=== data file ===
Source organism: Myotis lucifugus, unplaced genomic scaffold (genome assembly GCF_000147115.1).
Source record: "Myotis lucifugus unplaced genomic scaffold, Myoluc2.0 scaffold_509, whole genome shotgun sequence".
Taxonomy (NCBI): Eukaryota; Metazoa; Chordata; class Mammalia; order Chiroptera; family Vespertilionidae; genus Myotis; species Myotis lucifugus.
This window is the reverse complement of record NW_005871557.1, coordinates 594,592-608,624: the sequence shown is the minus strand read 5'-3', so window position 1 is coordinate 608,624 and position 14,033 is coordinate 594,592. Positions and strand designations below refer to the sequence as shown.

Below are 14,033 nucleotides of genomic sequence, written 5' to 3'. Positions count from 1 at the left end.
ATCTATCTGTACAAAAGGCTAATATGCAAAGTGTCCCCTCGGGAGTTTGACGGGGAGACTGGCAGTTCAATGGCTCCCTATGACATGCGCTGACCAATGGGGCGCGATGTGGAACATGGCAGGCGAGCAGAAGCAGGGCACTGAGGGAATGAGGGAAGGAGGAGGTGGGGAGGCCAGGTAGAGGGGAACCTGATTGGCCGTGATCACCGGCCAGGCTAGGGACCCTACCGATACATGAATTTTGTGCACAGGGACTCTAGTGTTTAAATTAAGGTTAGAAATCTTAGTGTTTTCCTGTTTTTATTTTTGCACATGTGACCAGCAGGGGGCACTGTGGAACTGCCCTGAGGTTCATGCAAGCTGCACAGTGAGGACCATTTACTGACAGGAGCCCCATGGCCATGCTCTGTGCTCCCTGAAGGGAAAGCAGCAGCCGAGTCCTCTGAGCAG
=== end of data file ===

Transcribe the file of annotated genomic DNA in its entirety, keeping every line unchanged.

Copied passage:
Source organism: Myotis lucifugus, unplaced genomic scaffold (genome assembly GCF_000147115.1).
Source record: "Myotis lucifugus unplaced genomic scaffold, Myoluc2.0 scaffold_509, whole genome shotgun sequence".
Taxonomy (NCBI): Eukaryota; Metazoa; Chordata; class Mammalia; order Chiroptera; family Vespertilionidae; genus Myotis; species Myotis lucifugus.
This window is the reverse complement of record NW_005871557.1, coordinates 594,592-608,624: the sequence shown is the minus strand read 5'-3', so window position 1 is coordinate 608,624 and position 14,033 is coordinate 594,592. Positions and strand designations below refer to the sequence as shown.

Below are 14,033 nucleotides of genomic sequence, written 5' to 3'. Positions count from 1 at the left end.
ATCTATCTGTACAAAAGGCTAATATGCAAAGTGTCCCCTCGGGAGTTTGACGGGGAGACTGGCAGTTCAATGGCTCCCTATGACATGCGCTGACCAATGGGGCGCGATGTGGAACATGGCAGGCGAGCAGAAGCAGGGCACTGAGGGAATGAGGGAAGGAGGAGGTGGGGAGGCCAGGTAGAGGGGAACCTGATTGGCCGTGATCACCGGCCAGGCTAGGGACCCTACCGATACATGAATTTTGTGCACAGGGACTCTAGTGTTTAAATTAAGGTTAGAAATCTTAGTGTTTTCCTGTTTTTATTTTTGCACATGTGACCAGCAGGGGGCACTGTGGAACTGCCCTGAGGTTCATGCAAGCTGCACAGTGAGGACCATTTACTGACAGGAGCCCCATGGCCATGCTCTGTGCTCCCTGAAGGGAAAGCAGCAGCCGAGTCCTCTGAGCAG